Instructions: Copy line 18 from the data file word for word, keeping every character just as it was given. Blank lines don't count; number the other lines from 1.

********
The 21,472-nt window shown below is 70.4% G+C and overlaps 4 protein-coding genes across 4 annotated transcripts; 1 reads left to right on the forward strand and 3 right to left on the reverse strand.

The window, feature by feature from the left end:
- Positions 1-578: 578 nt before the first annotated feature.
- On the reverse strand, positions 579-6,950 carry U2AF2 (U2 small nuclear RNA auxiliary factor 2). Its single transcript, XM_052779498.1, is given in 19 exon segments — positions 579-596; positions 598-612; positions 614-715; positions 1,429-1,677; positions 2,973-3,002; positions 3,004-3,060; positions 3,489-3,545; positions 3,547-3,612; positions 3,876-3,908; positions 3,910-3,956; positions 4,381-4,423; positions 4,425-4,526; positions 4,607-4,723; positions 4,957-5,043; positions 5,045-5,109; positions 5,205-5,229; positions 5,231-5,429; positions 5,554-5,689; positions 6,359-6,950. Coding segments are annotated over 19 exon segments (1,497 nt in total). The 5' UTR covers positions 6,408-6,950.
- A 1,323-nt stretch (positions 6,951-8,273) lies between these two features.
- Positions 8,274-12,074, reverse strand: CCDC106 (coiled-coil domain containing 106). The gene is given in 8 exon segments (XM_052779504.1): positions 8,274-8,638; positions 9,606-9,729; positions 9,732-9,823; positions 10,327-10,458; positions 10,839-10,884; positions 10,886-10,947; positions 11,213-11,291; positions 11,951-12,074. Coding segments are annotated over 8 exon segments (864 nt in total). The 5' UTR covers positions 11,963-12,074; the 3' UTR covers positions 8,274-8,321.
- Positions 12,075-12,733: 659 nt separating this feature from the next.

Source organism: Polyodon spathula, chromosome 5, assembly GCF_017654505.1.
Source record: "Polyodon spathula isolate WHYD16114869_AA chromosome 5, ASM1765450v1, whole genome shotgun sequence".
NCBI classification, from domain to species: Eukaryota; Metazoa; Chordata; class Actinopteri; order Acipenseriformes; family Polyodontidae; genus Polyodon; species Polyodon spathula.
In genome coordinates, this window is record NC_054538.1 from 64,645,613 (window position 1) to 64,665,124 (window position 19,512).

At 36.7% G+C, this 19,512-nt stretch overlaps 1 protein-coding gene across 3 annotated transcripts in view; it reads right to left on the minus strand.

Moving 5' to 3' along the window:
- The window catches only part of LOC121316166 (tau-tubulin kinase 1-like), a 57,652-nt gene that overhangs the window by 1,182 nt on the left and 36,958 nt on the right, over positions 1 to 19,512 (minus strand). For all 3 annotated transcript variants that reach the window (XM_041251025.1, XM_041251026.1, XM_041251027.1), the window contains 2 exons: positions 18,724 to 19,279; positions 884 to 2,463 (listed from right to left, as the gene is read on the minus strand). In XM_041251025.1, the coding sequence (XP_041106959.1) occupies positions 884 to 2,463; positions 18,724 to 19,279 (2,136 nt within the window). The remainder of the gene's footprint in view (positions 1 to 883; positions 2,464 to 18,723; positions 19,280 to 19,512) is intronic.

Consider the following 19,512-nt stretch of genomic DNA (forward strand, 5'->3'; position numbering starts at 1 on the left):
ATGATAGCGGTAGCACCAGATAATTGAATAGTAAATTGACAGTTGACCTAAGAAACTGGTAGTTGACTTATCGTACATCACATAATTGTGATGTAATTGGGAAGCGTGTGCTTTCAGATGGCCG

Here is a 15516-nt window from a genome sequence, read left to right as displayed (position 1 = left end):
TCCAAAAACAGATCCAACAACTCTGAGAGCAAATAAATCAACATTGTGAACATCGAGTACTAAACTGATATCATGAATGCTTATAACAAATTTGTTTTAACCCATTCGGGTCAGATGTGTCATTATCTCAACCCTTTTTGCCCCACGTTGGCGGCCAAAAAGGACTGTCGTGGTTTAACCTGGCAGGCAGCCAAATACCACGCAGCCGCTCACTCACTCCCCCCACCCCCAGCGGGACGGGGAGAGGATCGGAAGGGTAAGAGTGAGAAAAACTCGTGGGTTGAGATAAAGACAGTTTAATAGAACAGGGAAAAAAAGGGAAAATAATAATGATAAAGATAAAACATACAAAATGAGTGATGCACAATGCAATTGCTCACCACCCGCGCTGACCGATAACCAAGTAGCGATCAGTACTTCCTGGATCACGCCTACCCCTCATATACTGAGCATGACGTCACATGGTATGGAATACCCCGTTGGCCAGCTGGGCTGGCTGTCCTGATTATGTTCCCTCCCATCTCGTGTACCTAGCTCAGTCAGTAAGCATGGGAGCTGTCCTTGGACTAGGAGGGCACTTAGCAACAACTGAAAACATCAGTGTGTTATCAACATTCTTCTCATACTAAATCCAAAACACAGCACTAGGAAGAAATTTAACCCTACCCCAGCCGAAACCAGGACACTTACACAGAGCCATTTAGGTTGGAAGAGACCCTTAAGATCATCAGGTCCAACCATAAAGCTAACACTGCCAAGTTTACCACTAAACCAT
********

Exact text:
TCCAAAAACAGATCCAACAACTCTGAGAGCAAATAAATCAACATTGTGAACATCGAGTACTAAACTGATATCATGAATGCTTATAACAAATTTGTTTTAACCCATTCGGGTCAGATGTGTCATTATCTCAACCCTTTTTGCCCCACGTTGGCGGCCAAAAAGGACTGTCGTGGTTTAACCTGGCAGGCAGCCAAATACCACGCAGCCGCTCACTCACTCCCCCCACCCCCAGCGGGACGGGGAGAGGATCGGAAGGGTAAGAGTGAGAAAAACTCGTGGGTTGAGATAAAGACAGTTTAATAGAACAGGGAAAAAAAGGGAAAATAATAATGATAAAGATAAAACATACAAAATGAGTGATGCACAATGCAATTGCTCACCACCCGCGCTGACCGATAACCAAGTAGCGATCAGTACTTCCTGGATCACGCCTACCCCTCATATACTGAGCATGACGTCACATGGTATGGAATACCCCGTTGGCCAGCTGGGCTGGCTGTCCTGATTATGTTCCCTCCCATCTCGTGTACCTAGCTCAGTCAGTAAGCATGGGAGCTGTCCTTGGACTAGGAGGGCACTTAGCAACAACTGAAAACATCAGTGTGTTATCAACATTCTTCTCATACTAAATCCAAAACACAGCACTAGGAAGAAATTTAACCCTACCCCAGCCGAAACCAGGACACTTACACAGAGCCATTTAGGTTGGAAGAGACCCTTAAGATCATCAGGTCCAACCATAAAGCTAACACTGCCAAGTTTACCACTAAACCAT